Free Clip from Managing IT: Organizational Change Management - Key Activities for Effective Change Management

[PHOTO] - Kevin Miller

Posted by Kevin Miller
Released:  December 5, 2017

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This course was published via Pluralsight.

Let's first talk about some problems caused by not implementing organizational change management. A lack of vision leads to confusion, since no one knows the end goal and/or why they are making the change. Without leadership alignment, you end up with division between your departments, since everyone is marching to different orders. If there are no incentives, you will face resistance. Don't forget, people want to know what is in it for them, and they don't want empty promises. If your team does not have the skills needed to implement the change, they will have anxiety. This will ultimately lead to turnover. Your team will think they are being set up to fail, and without an action plan, you'll have multiple false starts, as people will naturally revert back to their old way of doing things. Now let's talk about how we can avoid these problems with OCM.

The following need to be present for OCM to be successful. To get commitment from your team, you need to have clear and relevant objectives. Your team needs to understand the details of what is changing and why it is changing. You also need to ensure your objectives are based on what the customer determines is of value. Strong and committed leadership is a must. Leadership needs to set the example on commitment by showing frequent active support to those trying to implement the change. When the project manager or a team leader runs into a roadblock, they need to step in. Weak leaders will blame the project manager or team leader for not taking care of the problem. But the truth is, their hands are tied on certain issues, and they're going to need support from above. In order for any change to be successful in the long term, you need to have willing participants. This is a tricky one because not everyone will be on board. Some will disagree with what should be done or why it is being done, and some people just don't like any kind of change. Regardless of the reason, you need to get them on board. Over 50% of this course is based on this topic alone. Of course, even if everyone on your team is willing, they need to be able, and that means you need prepared participants. Most major changes require some sort of training. Later in this module, I'll share with you a training plan template for you to use to ensure your team is ready to hit the ground running when the time comes. Training is an investment which will show the resisters that you want to set them up for success. Finally, you'll need sustained improvement to keep people from reverting back to their old ways of doing things. People are going to run into speed bumps, and you'll need to continually reinforce and remind people of the value. No change is perfect.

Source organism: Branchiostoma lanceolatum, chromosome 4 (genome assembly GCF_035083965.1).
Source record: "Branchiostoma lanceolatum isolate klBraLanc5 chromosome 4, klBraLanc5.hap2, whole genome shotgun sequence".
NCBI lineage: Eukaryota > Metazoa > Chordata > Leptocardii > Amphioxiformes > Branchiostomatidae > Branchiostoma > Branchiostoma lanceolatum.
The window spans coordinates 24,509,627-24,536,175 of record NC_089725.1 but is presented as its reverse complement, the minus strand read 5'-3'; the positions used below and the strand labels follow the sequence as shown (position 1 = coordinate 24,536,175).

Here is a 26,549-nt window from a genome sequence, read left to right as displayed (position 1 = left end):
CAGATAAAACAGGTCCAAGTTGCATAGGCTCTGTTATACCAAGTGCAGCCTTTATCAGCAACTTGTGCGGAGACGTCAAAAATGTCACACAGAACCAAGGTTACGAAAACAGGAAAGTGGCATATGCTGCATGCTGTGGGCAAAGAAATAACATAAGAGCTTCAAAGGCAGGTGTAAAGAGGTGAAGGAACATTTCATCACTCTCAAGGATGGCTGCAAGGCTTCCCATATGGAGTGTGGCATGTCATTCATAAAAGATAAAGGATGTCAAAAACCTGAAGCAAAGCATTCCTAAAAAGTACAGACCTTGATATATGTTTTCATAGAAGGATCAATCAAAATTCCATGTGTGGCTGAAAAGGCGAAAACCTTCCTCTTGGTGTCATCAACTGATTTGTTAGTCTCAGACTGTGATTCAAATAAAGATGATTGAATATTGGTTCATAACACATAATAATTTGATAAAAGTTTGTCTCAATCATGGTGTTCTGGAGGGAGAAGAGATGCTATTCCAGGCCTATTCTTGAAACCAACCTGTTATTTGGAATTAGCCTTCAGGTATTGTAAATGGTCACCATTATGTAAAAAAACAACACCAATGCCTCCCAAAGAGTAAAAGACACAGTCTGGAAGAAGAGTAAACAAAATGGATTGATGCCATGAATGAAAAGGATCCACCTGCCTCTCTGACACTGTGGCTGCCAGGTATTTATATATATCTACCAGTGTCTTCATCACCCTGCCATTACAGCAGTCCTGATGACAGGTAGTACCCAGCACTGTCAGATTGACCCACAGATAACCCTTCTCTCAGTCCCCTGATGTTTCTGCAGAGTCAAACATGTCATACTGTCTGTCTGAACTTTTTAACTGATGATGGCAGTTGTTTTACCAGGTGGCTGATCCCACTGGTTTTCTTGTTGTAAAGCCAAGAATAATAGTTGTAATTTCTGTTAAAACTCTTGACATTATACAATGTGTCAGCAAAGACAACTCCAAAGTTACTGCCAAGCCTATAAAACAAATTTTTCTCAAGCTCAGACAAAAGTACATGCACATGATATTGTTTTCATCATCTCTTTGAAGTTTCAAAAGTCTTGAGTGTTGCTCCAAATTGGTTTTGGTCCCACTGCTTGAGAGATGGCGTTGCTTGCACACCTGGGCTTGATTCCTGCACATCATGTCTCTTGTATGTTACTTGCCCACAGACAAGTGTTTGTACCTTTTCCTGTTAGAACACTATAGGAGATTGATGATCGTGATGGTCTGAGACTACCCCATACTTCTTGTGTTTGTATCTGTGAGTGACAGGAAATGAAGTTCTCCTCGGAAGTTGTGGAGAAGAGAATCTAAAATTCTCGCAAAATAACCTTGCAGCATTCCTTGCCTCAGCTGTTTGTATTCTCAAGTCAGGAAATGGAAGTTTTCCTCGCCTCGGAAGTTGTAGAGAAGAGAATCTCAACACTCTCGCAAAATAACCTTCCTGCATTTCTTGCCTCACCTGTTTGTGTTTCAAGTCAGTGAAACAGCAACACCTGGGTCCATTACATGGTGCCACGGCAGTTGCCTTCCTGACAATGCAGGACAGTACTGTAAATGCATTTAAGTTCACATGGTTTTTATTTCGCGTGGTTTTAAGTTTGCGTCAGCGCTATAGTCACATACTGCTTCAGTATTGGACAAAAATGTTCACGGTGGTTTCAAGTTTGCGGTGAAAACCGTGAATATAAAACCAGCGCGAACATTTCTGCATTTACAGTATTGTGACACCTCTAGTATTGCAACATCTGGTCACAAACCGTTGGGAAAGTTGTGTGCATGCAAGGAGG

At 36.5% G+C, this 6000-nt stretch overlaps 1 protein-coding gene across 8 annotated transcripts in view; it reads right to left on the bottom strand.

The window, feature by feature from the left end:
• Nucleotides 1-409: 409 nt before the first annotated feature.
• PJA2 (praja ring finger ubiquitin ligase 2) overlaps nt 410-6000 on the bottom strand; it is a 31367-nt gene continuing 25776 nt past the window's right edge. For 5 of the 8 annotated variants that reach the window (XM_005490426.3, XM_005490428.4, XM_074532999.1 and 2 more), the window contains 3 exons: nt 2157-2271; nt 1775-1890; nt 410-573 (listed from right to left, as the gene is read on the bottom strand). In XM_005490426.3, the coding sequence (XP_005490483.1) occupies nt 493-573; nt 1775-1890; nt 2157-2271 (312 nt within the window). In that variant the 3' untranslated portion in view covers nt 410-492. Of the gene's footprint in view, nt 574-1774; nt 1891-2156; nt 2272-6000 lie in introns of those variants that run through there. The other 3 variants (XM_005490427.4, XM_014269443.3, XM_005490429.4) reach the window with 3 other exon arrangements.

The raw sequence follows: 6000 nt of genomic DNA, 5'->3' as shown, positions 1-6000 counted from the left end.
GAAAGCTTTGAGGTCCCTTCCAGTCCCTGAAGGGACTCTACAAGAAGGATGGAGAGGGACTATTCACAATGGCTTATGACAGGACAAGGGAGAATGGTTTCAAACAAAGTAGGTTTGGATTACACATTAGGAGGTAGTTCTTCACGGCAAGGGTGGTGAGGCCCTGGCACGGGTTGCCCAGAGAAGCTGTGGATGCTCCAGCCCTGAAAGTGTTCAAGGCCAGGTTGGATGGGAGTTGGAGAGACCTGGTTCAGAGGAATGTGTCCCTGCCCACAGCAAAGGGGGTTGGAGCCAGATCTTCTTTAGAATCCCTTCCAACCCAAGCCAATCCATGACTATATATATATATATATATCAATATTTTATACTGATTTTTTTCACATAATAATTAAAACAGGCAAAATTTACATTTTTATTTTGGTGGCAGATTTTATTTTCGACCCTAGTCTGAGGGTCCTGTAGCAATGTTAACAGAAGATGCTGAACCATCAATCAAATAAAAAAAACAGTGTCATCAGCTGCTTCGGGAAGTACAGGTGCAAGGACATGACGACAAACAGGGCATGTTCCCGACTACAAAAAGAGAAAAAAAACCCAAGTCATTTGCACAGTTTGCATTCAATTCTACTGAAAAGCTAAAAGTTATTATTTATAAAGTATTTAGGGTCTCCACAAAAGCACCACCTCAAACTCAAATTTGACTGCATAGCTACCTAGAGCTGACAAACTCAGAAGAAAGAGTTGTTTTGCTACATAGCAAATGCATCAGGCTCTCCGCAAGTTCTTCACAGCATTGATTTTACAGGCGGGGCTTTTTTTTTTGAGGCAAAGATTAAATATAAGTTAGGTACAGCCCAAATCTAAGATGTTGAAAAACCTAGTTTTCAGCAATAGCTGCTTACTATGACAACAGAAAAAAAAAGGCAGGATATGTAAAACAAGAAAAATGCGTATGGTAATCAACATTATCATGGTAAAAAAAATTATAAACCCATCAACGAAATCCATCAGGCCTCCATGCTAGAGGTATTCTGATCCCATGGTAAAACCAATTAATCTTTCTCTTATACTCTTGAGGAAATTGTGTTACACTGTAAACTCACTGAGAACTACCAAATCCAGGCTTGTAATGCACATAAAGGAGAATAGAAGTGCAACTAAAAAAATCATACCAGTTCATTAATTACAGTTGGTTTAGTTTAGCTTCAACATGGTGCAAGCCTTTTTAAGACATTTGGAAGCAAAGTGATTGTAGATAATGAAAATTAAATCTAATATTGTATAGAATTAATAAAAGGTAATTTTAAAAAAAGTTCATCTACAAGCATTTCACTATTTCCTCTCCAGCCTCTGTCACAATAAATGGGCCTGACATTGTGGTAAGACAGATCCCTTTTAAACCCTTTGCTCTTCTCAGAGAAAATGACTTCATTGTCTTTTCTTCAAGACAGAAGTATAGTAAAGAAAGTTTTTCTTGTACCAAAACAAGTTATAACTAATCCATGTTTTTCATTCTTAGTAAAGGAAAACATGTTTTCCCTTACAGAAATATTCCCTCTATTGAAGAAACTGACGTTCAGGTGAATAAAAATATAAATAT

You can obtain these five essentials for successful improvement through seven key activities. The first is to create a sense of urgency. This will help deliver clear and relevant objectives and willing participants. The next key activity is stakeholder management, which will help deliver strong and committed leadership. Sponsor management also helps to deliver strong committed leadership. Communication is the most important key activity, and it helps to deliver willing and prepared participants. Next, we have empowerment, which helps to deliver prepared participants as well. Managing resistance will help to deliver willing participants. And finally, reinforcement helps to deliver sustained improvement.

This course was published via Pluralsight.

Free Clips

Free clip #1:  Sources of Resistance to Change

Free clip #2:  What is RACI?

Free clip #3:  Key Activities for Effective Change Management

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